Eye Care

Beagles are prone to developing tear stains and eye infections, so regular eye care is important.

  • Cleaning: Gently wipe around your Beagle’s eyes with a damp cloth to remove any discharge. If you notice redness or excessive tearing, consult your veterinarian.
  • Inspection: Regularly check for signs of irritation or infection, such as redness or swelling.

Ear Care

Beagles have long, floppy ears that can trap dirt and moisture, making them prone to ear infections.

  • Cleaning: Clean your Beagle’s ears weekly with a damp cloth or a vet-recommended ear cleaner. Be gentle to avoid injuring the ear canal.
  • Inspection: Look for signs of infection, such as redness, swelling, or a foul odor. If you notice any of these signs, consult your veterinarian.

Oral Care

Good oral hygiene is crucial for preventing dental diseases in Beagles.

  • Brushing: Brush your Beagle’s teeth 2-3 times a week using a toothbrush and toothpaste designed for dogs. Focus on the back molars, where plaque buildup is most common.
  • Dental Chews: Provide dental chews or toys to help keep their teeth clean and healthy.

Diet and Nutrition

Proper nutrition is vital for maintaining your Beagle’s health and preventing obesity.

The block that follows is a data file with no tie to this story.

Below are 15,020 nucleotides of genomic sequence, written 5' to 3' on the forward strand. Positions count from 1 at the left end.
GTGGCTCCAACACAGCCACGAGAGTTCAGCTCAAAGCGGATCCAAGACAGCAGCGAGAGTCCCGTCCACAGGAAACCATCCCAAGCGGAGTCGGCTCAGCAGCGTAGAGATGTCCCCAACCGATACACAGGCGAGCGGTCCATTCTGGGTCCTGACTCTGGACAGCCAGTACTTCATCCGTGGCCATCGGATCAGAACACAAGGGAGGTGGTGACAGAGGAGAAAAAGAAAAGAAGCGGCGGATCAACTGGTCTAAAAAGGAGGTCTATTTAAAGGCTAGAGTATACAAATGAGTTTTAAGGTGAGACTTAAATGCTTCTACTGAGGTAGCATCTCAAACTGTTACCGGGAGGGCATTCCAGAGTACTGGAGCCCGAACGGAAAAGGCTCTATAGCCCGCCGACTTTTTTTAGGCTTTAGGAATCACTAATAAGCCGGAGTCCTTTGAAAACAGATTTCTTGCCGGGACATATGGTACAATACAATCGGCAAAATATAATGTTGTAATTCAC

• Feeding Schedule: Feed your Beagle twice a day, following the portion guidelines on the dog food packaging or your vet’s recommendations.
  • Ingredients to Avoid: Avoid foods containing harmful ingredients such as ethoxyquin, butylated hydroxyanisole (BHA), and butylated hydroxytoluene (BHT). Steer clear of foods with excessive fillers, wheat, and corn.
  • Eating Habits: Beagles are fast eaters, which can lead to digestive problems. Consider using a slow feeder bowl to help them eat at a healthier pace.

Common Health Problems of Beagles

Beagles are generally healthy dogs, but they are prone to certain health issues:

  • Ear Infections
  • Obesity
  • Hip Dysplasia
  • Hypothyroidism
  • Epilepsy
  • Cherry Eye (prolapse of the third eyelid gland)

Is a Beagle the Perfect Match for You?

Family Plays with their Beagle Outdoors

Beagles make excellent family pets and thrive in various environments. However, Beagles have specific needs and traits that potential owners should consider before bringing one into their home.